If you have a child with developmental disabilities and/or medical, social, emotional, and educational issues, you will, no doubt, be well acquainted with papers. Hundreds of them. Stashed and stacked in several locations with the one you need right now, nowhere to be found.
I have so much to update you on. I’ll start here.
There is no easy answer to the question “So, what will Ethan be doing when he graduates in June?” No easy answer at all. So, mostly, I stare at people, dumbfounded.
After my first blog post, three people contacted me via text & phone regarding ‘the system’ and ‘the process’. These friends were not comfortable or ready to post details regarding people to question, who may not know as much as they let on, and warnings about agencies that do not function even closely to how their representatives maintain that they do. But they wanted to inform me.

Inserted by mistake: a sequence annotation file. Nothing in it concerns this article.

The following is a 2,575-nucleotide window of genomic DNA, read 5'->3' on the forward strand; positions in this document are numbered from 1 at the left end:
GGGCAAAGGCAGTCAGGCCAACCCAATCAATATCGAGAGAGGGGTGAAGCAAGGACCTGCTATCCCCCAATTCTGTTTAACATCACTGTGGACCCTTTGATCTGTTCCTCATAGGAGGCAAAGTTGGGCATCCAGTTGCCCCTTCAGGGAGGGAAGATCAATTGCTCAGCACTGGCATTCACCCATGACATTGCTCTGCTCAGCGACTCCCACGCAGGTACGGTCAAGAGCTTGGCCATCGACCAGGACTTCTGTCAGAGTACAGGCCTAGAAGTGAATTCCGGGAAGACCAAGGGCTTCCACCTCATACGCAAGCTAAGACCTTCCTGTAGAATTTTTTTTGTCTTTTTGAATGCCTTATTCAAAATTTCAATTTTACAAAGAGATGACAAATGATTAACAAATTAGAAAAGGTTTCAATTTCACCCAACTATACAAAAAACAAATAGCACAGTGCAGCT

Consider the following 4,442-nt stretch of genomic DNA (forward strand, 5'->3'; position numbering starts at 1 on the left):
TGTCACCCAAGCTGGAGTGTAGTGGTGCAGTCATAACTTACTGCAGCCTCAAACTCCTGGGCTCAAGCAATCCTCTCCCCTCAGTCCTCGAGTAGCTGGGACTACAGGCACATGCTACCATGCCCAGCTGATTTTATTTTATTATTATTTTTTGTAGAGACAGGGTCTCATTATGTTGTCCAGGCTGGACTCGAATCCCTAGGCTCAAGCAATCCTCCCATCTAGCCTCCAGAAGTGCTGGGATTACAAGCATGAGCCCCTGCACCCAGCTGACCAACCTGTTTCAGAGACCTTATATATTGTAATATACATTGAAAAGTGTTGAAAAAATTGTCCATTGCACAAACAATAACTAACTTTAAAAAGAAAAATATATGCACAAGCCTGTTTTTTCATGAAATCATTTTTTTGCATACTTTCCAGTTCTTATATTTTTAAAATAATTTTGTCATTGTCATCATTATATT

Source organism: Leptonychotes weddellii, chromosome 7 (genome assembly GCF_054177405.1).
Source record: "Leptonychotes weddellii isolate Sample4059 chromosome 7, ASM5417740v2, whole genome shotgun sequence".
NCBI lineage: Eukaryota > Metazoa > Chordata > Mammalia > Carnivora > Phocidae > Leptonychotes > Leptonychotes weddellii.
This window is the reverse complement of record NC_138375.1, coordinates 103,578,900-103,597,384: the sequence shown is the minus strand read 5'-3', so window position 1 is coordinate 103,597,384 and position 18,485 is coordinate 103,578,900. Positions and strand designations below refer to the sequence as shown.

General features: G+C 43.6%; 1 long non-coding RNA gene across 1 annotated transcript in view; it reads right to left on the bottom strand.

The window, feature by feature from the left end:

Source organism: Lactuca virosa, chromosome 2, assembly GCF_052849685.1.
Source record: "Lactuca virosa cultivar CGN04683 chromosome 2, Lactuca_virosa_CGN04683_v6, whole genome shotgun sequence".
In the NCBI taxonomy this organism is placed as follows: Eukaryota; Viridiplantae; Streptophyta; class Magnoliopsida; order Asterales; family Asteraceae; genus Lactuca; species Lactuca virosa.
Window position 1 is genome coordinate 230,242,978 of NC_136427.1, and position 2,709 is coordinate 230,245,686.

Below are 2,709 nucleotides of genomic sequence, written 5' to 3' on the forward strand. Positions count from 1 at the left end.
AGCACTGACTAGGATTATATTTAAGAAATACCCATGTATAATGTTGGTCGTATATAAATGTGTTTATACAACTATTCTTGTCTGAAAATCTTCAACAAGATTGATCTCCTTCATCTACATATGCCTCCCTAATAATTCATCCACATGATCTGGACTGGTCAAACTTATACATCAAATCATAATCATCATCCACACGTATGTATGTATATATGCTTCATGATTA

Phooey. I expected as much.
We’ve been cruising on auto-pilot. Everything has been under control. I haven’t asked Dennis to come to an IEP meeting in years. This time it was different. This IEP meeting was the first in a long line of meetings that will punctuate Ethan’s last year of educational entitlement. Young adults with disabilities can attend public education through the age of 21. Ethan will turn 21 in June of this year.